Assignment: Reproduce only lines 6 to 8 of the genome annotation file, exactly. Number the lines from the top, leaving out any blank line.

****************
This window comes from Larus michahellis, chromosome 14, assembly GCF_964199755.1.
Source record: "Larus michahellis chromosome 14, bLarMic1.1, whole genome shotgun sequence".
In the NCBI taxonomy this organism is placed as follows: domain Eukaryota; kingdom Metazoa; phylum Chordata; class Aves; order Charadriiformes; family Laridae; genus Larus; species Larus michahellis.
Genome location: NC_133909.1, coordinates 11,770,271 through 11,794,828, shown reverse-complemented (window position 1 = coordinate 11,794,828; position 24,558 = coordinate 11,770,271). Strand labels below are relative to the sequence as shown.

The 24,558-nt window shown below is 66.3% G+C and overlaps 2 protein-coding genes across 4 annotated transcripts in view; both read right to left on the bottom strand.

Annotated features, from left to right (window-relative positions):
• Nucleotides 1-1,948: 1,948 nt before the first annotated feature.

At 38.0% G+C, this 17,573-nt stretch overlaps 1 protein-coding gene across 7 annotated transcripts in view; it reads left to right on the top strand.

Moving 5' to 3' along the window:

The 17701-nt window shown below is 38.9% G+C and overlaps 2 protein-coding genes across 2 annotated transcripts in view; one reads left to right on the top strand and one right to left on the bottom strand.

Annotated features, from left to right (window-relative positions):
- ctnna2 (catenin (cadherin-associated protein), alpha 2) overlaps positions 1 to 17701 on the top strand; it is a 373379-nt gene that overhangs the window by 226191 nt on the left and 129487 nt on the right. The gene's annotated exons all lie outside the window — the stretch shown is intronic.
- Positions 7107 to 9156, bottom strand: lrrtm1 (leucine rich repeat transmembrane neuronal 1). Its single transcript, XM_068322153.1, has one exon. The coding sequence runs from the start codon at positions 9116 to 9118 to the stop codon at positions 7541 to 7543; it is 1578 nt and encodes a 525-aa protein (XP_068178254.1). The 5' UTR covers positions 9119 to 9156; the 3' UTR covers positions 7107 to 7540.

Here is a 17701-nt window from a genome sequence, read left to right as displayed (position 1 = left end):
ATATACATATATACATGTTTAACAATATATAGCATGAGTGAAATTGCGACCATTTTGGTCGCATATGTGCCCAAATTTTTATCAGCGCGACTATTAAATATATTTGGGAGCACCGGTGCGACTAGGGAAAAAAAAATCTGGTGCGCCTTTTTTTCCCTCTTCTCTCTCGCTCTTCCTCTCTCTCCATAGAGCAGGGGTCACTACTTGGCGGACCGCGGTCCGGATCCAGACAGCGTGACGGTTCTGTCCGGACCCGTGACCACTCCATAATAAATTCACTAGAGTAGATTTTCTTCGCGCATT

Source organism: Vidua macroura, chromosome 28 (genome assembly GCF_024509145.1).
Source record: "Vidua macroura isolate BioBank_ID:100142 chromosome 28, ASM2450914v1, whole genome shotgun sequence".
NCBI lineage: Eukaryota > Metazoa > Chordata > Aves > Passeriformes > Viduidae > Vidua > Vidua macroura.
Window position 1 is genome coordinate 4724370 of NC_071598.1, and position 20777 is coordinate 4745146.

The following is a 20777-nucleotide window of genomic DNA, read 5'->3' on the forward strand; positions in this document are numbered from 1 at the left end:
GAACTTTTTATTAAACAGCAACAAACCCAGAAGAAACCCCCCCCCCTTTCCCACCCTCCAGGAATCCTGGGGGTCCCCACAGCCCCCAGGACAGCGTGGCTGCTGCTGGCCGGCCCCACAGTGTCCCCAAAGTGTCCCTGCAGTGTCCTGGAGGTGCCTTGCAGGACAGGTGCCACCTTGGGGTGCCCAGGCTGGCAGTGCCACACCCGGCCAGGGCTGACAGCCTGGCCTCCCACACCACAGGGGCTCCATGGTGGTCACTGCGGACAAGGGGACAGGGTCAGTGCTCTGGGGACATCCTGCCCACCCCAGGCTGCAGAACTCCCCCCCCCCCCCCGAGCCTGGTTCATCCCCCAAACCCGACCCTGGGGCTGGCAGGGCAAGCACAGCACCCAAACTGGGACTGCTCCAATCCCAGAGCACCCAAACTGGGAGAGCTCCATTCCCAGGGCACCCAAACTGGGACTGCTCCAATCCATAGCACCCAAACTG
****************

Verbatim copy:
Annotated features, from left to right (window-relative positions):
• Nucleotides 1-1,948: 1,948 nt before the first annotated feature.

At 38.0% G+C, this 17,573-nt stretch overlaps 1 protein-coding gene across 7 annotated transcripts in view; it reads left to right on the top strand.